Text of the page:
958 F2d 436 Dae Corporation v. Engeleiter

958 F.2d 436

294 U.S.App.D.C. 218, 37 Cont.Cas.Fed. (CCH) P 76,279

Susan ENGELEITER, Administrator, Small Business Administration, et al.

No. 90-5234.

United States Court of Appeals,
District of Columbia Circuit.

Argued Oct. 25, 1991.
Decided March 13, 1992.

Appeal from the United States District Court for the District of Columbia (Civil Action No. 90-01156).

Matthew L. Myers, with whom Terrance G. Reed, Washington, D.C., was on the brief, for appellant.

James R. Layton, Asst. U.S. Atty., with whom Jay B. Stephens, U.S. Atty., John D. Bates and R. Craig Lawrence, Asst. U.S. Attys., and David Fishman, Counsel, U.S. Small Business Admin., Washington, D.C., were on the brief, for appellees.

Before SILBERMAN, D.H. GINSBURG and SENTELLE, Circuit Judges.

Opinion for the Court filed by Circuit Judge SENTELLE.

SENTELLE, Circuit Judge:

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The Department of Health and Human Services ("HHS") recommended to the Small Business Administration ("SBA") that DAE Corporation, a disadvantaged small business, be awarded a contract under the § 8(a) program of the Small Business Act. 15 U.S.C. § 637(a). The SBA became frustrated with obtaining documents from DAE necessary for a responsibility determination required under the § 8(a) program and therefore advised HHS to recommend another contractor. DAE sought judicial review of the SBA's action, arguing that the SBA should have provided notice and a hearing as required by the Certificate of Competency program, authorized by 15 U.S.C. § 637(b)(7), before stopping the responsibility determination [294 U.S.App.D.C. 219] process. The District Court granted the SBA's summary judgment motion, from which decision DAE now appeals.


For the reasons set out below, we hold that SBA responsibility determinations for disadvantaged small businesses seeking contracts under the § 8(a) program are covered exclusively by 15 U.S.C. § 637(a)(16) and do not involve the procedures required by § 637(b)(7). The District Court's order of summary judgment is therefore affirmed, albeit on different grounds.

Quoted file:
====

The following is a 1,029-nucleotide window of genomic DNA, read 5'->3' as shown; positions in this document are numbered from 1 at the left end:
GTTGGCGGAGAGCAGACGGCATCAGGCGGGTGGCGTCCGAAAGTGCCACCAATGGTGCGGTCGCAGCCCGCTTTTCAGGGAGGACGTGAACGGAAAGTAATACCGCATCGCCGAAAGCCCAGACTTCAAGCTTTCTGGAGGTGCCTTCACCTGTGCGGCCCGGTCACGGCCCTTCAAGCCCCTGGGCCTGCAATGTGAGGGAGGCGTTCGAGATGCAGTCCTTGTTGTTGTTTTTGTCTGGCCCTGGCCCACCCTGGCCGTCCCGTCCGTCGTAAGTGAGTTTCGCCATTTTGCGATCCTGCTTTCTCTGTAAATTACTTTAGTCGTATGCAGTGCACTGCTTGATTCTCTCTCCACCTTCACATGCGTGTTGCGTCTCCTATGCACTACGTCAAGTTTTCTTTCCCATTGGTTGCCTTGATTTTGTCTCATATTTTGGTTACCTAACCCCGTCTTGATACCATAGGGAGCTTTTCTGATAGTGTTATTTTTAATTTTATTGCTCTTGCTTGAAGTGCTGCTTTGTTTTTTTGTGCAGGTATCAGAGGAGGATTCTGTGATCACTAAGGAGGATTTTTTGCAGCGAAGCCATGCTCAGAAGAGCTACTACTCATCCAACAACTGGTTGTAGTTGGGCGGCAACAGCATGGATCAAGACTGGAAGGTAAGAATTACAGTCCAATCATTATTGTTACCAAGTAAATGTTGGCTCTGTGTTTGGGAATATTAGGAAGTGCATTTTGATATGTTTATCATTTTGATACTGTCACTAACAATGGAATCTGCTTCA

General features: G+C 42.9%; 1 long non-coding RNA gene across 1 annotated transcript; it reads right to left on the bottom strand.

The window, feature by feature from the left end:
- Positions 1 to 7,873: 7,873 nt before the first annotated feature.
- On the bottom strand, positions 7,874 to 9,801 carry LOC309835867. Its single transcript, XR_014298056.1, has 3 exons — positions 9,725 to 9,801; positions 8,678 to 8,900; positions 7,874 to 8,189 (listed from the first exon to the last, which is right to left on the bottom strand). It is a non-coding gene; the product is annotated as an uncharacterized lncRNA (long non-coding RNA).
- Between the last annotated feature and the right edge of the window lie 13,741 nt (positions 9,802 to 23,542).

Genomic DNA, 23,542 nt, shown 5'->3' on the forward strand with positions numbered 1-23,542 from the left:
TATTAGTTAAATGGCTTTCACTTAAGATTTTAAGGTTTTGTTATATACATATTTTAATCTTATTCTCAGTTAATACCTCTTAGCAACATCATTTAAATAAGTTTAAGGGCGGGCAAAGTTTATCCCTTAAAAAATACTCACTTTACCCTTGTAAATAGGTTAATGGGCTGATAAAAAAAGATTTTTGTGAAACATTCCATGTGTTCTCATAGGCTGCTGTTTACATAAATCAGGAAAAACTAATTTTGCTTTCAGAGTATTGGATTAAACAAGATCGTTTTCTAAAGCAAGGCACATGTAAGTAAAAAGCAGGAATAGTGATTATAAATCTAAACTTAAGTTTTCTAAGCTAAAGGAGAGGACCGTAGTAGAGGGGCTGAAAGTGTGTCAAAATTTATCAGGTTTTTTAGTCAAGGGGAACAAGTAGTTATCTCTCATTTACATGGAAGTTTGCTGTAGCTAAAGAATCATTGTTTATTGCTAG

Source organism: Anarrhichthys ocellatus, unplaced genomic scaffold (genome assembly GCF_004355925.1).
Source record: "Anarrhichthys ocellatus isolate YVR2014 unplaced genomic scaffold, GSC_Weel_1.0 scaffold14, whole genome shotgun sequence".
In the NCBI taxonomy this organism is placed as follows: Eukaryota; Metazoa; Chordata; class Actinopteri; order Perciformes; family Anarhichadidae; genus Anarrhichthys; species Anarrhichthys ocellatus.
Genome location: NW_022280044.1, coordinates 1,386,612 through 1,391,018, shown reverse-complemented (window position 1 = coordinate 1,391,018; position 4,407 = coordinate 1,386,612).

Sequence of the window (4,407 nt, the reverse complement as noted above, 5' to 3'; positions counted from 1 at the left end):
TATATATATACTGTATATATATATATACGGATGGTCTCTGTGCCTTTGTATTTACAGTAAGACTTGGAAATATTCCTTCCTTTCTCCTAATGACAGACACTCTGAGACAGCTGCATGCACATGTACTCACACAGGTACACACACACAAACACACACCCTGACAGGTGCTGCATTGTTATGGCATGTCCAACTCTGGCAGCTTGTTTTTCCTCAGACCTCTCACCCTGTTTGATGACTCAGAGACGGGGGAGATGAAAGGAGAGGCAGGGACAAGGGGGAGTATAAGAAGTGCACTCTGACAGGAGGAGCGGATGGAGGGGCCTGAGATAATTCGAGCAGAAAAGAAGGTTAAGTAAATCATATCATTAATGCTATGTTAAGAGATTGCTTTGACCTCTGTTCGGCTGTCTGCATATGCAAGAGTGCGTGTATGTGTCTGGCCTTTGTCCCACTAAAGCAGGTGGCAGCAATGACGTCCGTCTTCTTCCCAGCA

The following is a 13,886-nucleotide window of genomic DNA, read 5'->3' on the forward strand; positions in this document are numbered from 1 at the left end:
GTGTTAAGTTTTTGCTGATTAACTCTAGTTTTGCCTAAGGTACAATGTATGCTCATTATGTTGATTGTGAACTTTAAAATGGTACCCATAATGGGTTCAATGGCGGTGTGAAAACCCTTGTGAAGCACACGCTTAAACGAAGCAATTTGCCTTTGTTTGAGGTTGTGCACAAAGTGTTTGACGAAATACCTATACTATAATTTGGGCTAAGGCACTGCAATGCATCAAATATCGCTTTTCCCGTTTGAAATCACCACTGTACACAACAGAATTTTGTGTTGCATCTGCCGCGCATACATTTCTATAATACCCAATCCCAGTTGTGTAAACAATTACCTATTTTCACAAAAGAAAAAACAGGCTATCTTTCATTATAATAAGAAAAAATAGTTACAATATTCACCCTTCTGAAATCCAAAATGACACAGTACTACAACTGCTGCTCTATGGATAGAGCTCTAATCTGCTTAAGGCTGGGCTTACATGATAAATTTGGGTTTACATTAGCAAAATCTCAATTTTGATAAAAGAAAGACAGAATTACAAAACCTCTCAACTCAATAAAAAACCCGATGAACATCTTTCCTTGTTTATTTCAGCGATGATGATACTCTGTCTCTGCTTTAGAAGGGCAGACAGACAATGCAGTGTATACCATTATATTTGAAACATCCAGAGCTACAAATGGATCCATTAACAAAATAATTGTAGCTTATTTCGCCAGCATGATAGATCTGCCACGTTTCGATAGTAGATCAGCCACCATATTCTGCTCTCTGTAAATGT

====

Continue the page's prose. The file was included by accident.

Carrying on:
A. The Statutory Framework


In order to put forth understandably the factual background of this controversy, we must first briefly review the statutory framework of the Small Business Act, particularly as it applies to the federal procurement process.


Sections 8(a) and 8(b) of the Small Business Act, 15 U.S.C. §§ 637(a) & (b), created two related but distinct programs for participation in the federal procurement process by small businesses. Under the § 8(a) program, the SBA contracts directly with federal procuring agencies for a good or service, and then subcontracts the work solely to a small business owned by a socially or economically disadvantaged person. 15 U.S.C. § 637(a)(1)(A)-(B); see JOHN CIBINIC, JR. & RALPH C. NASH, JR., FORMATION OF GOVERNMENT CONTRACTS 959-60 (2d ed. 1986). Once a procuring agency recommends a disadvantaged small business to the SBA, the SBA will award the subcontract upon determining that the prospective contractor is responsible. 15 U.S.C. § 637(a)(16)(A)(i).1


In 1989, the SBA issued regulations implementing its authority under 15 U.S.C. § 637(a)(16) to conduct responsibility determinations for § 8(a) contractors. 54 Fed.Reg. 34,692 (1989) (codified at 13 C.F.R. §§ 124.308 & 124.313). As relevant to this appeal, the SBA's duty to make a responsibility determination is triggered when it receives an offering letter from the procuring agency. 13 C.F.R. § 124.308(c)-(d). The offering letter may identify a specific contractor that the procuring agency wants to use and will describe the type of work it wants performed. Id. § 124.308(c)(12). If it receives the required financial information from the contractor, id. § 124.313(a), and finds the contractor responsible, the SBA will then award the subcontract. Id. § 124.308(e)(1)-(2). These regulations do not provide for the procuring agency to become involved in determining a § 8(a) contractor's responsibility, and § 124.313 expressly forbids contractors found nonresponsible by the SBA from seeking a Certificate of Competency pursuant to 13 C.F.R. § 125.5. Id. § 124.313(c).